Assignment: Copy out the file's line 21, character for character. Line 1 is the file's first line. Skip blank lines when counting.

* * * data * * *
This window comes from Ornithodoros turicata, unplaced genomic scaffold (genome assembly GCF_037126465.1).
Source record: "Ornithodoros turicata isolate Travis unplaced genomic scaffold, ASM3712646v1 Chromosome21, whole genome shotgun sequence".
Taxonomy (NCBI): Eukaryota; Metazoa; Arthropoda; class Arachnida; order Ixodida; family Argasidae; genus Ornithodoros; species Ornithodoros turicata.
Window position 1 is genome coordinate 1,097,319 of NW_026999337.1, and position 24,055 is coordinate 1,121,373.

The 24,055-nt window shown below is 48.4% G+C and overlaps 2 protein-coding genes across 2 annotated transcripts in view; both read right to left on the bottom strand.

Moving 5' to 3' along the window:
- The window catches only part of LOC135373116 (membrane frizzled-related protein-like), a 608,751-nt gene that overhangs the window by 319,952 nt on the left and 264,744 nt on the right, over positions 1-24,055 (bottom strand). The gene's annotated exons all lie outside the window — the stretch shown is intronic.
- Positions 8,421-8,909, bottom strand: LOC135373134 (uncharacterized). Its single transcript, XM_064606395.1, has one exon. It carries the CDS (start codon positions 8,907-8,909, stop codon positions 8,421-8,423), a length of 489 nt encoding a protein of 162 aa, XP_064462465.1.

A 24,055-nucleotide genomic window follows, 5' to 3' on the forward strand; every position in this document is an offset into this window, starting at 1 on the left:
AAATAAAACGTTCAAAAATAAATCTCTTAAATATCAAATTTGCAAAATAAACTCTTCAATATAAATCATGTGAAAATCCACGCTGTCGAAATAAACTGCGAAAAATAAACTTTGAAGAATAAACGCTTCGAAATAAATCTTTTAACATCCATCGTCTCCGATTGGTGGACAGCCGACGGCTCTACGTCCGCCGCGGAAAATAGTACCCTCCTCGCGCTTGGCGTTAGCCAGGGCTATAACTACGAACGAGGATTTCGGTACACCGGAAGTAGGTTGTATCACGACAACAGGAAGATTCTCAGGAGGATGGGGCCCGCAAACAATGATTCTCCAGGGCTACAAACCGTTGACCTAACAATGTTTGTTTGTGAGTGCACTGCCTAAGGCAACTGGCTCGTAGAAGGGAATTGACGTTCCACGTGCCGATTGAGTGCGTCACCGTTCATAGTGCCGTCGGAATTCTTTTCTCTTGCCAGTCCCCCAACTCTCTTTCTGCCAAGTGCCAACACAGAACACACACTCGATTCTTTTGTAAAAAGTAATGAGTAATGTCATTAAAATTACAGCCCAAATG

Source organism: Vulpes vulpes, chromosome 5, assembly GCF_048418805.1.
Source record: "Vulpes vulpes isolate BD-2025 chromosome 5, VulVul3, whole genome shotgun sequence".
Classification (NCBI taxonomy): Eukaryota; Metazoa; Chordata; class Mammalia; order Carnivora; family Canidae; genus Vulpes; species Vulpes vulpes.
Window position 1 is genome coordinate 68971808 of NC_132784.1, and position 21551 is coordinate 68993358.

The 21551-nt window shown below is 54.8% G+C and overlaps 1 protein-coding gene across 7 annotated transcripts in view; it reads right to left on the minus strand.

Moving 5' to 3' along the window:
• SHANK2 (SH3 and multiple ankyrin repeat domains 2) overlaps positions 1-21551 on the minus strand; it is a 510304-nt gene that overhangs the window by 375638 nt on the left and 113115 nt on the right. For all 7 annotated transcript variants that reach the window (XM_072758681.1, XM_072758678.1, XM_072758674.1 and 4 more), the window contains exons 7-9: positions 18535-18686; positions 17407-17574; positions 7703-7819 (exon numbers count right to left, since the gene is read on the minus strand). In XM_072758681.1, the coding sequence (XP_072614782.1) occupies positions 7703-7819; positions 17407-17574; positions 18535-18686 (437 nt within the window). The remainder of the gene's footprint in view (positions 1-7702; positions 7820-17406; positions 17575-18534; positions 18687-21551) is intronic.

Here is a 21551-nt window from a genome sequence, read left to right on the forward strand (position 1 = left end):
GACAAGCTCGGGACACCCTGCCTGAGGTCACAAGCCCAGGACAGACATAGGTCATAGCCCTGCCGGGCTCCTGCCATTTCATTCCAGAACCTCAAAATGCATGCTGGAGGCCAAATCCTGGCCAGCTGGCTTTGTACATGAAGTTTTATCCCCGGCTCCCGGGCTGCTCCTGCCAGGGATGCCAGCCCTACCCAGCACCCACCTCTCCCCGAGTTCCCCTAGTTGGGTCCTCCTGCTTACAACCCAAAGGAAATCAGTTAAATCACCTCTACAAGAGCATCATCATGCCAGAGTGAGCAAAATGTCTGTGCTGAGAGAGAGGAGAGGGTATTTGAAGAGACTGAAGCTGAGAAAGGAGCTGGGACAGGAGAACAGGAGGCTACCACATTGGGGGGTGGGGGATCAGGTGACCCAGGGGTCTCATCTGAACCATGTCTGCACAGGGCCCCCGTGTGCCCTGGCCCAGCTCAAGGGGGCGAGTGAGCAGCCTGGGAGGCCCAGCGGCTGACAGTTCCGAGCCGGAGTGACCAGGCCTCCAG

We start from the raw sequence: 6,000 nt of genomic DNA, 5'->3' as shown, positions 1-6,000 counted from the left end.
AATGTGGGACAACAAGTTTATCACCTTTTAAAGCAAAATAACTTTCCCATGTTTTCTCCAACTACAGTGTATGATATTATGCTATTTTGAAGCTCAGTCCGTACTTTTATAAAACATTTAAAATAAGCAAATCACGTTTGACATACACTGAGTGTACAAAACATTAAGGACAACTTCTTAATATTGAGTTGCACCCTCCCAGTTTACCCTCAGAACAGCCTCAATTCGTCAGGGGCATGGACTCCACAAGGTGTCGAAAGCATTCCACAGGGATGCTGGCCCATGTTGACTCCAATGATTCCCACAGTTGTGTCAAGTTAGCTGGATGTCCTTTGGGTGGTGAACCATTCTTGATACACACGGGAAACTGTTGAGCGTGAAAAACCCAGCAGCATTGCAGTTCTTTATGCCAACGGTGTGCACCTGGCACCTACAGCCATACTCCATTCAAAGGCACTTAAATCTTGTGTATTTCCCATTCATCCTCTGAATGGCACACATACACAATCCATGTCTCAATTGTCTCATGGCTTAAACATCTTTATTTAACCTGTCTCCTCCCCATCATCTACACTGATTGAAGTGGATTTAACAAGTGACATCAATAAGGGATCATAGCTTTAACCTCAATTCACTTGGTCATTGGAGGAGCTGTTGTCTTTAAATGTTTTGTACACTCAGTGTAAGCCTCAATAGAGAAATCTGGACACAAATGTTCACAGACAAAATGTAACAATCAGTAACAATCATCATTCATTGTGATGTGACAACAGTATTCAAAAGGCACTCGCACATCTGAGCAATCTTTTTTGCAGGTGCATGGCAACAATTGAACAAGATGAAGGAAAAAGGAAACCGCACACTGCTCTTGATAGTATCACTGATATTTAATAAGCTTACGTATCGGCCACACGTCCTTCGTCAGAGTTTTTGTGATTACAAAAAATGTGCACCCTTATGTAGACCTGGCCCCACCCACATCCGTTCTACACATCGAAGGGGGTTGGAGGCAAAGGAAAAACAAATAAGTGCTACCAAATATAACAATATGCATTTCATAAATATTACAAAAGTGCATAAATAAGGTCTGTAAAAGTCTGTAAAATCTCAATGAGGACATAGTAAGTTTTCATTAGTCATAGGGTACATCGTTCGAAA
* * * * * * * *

AATGTGGGACAACAAGTTTATCACCTTTTAAAGCAAAATAACTTTCCCATGTTTTCTCCAACTACAGTGTATGATATTATGCTATTTTGAAGCTCAGTCCGTACTTTTATAAAACATTTAAAATAAGCAAATCACGTTTGACATACACTGAGTGTACAAAACATTAAGGACAACTTCTTAATATTGAGTTGCACCCTCCCAGTTTACCCTCAGAACAGCCTCAATTCGTCAGGGGCATGGACTCCACAAGGTGTCGAAAGCATTCCACAGGGATGCTGGCCCATGTTGACTCCAATGATTCCCACAGTTGTGTCAAGTTAGCTGGATGTCCTTTGGGTGGTGAACCATTCTTGATACACACGGGAAACTGTTGAGCGTGAAAAACCCAGCAGCATTGCAGTTCTTTATGCCAACGGTGTGCACCTGGCACCTACAGCCATACTCCATTCAAAGGCACTTAAATCTTGTGTATTTCCCATTCATCCTCTGAATGGCACACATACACAATCCATGTCTCAATTGTCTCATGGCTTAAACATCTTTATTTAACCTGTCTCCTCCCCATCATCTACACTGATTGAAGTGGATTTAACAAGTGACATCAATAAGGGATCATAGCTTTAACCTCAATTCACTTGGTCATTGGAGGAGCTGTTGTCTTTAAATGTTTTGTACACTCAGTGTAAGCCTCAATAGAGAAATCTGGACACAAATGTTCACAGACAAAATGTAACAATCAGTAACAATCATCATTCATTGTGATGTGACAACAGTATTCAAAAGGCACTCGCACATCTGAGCAATCTTTTTTGCAGGTGCATGGCAACAATTGAACAAGATGAAGGAAAAAGGAAACCGCACACTGCTCTTGATAGTATCACTGATATTTAATAAGCTTACGTATCGGCCACACGTCCTTCGTCAGAGTTTTTGTGATTACAAAAAATGTGCACCCTTATGTAGACCTGGCCCCACCCACATCCGTTCTACACATCGAAGGGGGTTGGAGGCAAAGGAAAAACAAATAAGTGCTACCAAATATAACAATATGCATTTCATAAATATTACAAAAGTGCATAAATAAGGTCTGTAAAAGTCTGTAAAATCTCAATGAGGACATAGTAAGTTTTCATTAGTCATAGGGTACATCGTTCGAAA